The usual visuals you get with the flying portion of War Thunder is a sprawling landscape that has details everywhere. Gorgeous trees, rolling hills, sometimes mountains, and other little details that can make you just want to fly everywhere to see everything — although, that’s a bad idea because you will get killed quickly. If you have a slow connection speed, like me at home, you will find pop-ups on the landscape, rendering textures cropping up and little bits and pieces start appearing during fights. Ultimately, the visuals will load as the game progresses, but not just all at once.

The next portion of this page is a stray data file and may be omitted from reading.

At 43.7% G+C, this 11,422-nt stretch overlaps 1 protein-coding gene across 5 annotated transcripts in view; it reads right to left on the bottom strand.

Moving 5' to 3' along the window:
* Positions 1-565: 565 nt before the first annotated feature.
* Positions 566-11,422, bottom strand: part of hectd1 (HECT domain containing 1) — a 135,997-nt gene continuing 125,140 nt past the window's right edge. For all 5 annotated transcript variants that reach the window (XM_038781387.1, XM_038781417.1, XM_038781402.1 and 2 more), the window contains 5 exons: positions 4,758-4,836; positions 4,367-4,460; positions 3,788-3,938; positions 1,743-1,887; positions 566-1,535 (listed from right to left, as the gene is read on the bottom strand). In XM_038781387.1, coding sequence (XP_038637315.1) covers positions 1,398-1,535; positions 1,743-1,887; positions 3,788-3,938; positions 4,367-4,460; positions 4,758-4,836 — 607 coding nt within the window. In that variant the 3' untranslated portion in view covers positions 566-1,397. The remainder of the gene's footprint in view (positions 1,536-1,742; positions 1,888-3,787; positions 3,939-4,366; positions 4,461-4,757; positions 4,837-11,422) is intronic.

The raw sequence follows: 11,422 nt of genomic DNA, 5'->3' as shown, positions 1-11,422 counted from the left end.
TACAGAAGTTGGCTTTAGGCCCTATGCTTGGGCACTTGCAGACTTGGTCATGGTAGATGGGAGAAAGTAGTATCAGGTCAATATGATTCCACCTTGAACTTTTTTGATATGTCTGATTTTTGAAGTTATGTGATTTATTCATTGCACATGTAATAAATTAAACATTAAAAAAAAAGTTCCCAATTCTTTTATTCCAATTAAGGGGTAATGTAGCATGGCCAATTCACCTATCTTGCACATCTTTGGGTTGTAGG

Having said that, all of this changed when I played at work (which is super-duper fast), and everything appeared without any additional processing. I’ve got a 30mb+ connection at work and it just sliced through it all like cheesecake.
Visually, I was especially impressed with how the clouds roll in and slowly move over the mountain sides of some environments. The lighting, shadows and textures (when they’re in place) are pretty darn nice. The scaling of the ground and larger areas is done very well with War Thunder. There’s a lot to love and appreciate with this game visually, and we haven’t even gotten to the planes.